A Sterling minister who allegedly plotted with an ex-congregant to kill each other's wives has sent a letter to a judge saying he will plead guilty and "throw myself upon the mercy of your court."
James E. Ogle, former pastor of the defunct Bull Run Bible Fellowship in Manassas, said in the letter to Prince William Circuit Court that he will change his plea from not guilty to guilty on charges of attempted capital murder and solicitation to commit a felony. The maximum sentence is life in prison for the murder charge and 10 years for solicitation.
Ogle, 46, who has been held without bond since his arrest Feb. 28, sent the five-page, tidily printed letter to Judge LeRoy F. Millette Jr. and mailed a copy to The Washington Post.
In a telephone interview from jail yesterday, Ogle said that if pleading guilty results in spending the rest of his life in prison, "the Scriptures say that there is a reward for that . . . in heaven."
"It's not an easy decision to make, but it's a sacrifice that I, as the father and the head of the family, must do," said Ogle. "The Bible is very clear to say that if a brother has taken you to court, that it's far better to just accept the wrongdoing."
Ogle's court-appointed attorney, William J. Baker, confirmed that his client had sent the letter to Millette, who sealed it and placed it in Ogle's court file. Baker said he did not know in advance about the letter and that he and Ogle have not discussed the guilty plea.
Millette has since recused himself from the case. He was replaced by Judge Frank A. Hoss Jr., court officials said.
Ogle had been scheduled for trial July 12. Prince William Commonwealth's Attorney Paul B. Ebert said the court is not obligated to accept a guilty plea if it is not in the best interest of the defendant.
In his jailhouse interview -- the first time Ogle has spoken publicly about his case -- he said his fall from evangelical minister to accused plotter of his wife's murder has been a "nightmare."
"Let's just say it's been a huge, confused misunderstanding, and because I haven't been allowed to talk to anybody or people have chosen not to talk to me, there's been no way to get that straight," Ogle said.
Ogle, who gave up a teaching job at Herndon High School to enroll in a seminary, declined to explain himself further. In a separate letter to The Post, he wrote: "It is important to me to let people know that I made a horrible error in judgment at a time when several emotional dilemmas were occurring simulateously."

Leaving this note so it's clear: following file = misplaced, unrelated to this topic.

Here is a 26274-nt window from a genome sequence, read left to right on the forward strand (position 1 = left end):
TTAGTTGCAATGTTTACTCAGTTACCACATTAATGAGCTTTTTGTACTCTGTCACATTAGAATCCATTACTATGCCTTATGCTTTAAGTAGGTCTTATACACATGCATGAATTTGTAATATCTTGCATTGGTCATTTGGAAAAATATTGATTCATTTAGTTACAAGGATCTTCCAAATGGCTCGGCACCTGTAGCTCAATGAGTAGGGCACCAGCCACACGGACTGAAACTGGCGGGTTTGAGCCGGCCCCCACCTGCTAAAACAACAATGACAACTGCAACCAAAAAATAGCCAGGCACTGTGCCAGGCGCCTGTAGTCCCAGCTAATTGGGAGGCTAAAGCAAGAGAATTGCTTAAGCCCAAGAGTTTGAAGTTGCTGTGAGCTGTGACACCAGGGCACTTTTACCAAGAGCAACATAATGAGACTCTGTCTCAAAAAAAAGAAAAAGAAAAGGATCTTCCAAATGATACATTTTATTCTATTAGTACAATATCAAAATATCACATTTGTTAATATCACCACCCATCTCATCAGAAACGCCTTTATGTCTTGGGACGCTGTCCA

During yesterday's interview, Ogle refused to comment on any aspects of the alleged plot with the former church member, Scott Jinks, who alerted police about their conversations.
Ogle called Jinks, who testified against him at a preliminary hearing, "one of the few people I would have trusted with my life."
"He had the physical strength to do this, to commit the act that I proposed to him, but I knew that he had the emotional strength and the spiritual strength to withstand it, to not commit it," Ogle said from jail.
Ogle allegedly plotted the murder swap during marriage counseling sessions with Jinks and later allegedly sent Jinks an outline of his wife's daily comings-and-goings, complete with scenarios for shooting her and tips for the "assassin" on evading police.
Ogle would not comment on the document.
He said yesterday that he wants to make things right with his family, starting with sparing them the publicity that he thinks would attend his trial. "I refuse to harm my loved ones and friends any more than necessary," Ogle said.
His wife has not spoken to him or visited him since his arrest. His former pastor, Steve Austin, visited once. A few former congregants paid visits, and two of his four children contact him on the telephone daily.
If he ever gets out of jail, Ogle said, he wonders whether his wife would let him move back.
"I'm waiting to get a chance to get to talk to my wife about that," Ogle said. "I know that my pastor, Steve Austin, said that forgiveness was expected. Until I speak to my wife I have no idea."
CAPTION: James E. Ogle told a Prince William Circuit Court judge he will plead guilty in an alleged plot to murder his wife.